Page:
Abstract: The Dawn of Everything by Graeber and Wengrow seeks to refute and propose alternatives to what they term “the drab abstractions of evolutionary theory.” (109) By this they mean the paradigm (now superseded among practicing archaeologists and anthropologists) featuring stages of transition from ideal-type hunter gatherer bans to tribes ruled by chiefs and eventually to states. Graeber and Wengrow provide a valuable if not entirely representative compendium of research over the past few decades documenting such paradigm-disrupting phenomena as slave-owning hunter gatherers, egalitarian Neolithic farmers, ancient “cities without kings,” “republics, even democracies” in Mesoamerica at the time of Spanish contact, and farmers returning to hunting-gathering. But the Graeber-Wengrow evidence against “evolutionism” is not new, and the proposed alternative never materializes, in part due to their dismissal of economic and ecological influences on the evolution of human institutions. Modern stochastic evolutionary game theory and mechanism design, jointly with agent-based modeling and behavioral ecology may offer a framework that could capture long-term societal dynamics based on individual agency, collective action, and cultural group selection without the teleological inevitabilities to which Graeber and Wengrow object. Their political project – to “create … a system in which wealth cannot be freely transformed into power” (8) would stand a better chance were they to have drawn on these tools of modern evolutionary theory.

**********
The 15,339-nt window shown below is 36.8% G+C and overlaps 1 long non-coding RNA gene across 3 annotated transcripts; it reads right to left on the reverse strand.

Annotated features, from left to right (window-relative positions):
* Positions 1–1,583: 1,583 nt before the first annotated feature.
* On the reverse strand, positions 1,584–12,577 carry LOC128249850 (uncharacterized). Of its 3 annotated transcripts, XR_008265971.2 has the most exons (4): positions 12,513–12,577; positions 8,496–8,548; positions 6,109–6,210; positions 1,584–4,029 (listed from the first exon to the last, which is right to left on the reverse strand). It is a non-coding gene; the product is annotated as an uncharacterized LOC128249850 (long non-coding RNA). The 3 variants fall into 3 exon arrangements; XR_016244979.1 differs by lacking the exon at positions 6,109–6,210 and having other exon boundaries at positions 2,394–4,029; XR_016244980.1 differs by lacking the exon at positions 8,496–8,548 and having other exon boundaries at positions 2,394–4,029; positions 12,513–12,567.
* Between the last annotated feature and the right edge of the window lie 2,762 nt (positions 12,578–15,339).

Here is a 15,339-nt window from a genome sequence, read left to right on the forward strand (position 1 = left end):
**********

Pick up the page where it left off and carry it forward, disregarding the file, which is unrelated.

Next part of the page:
Noyce Conference Room
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Sam BowlesProfessor at SFI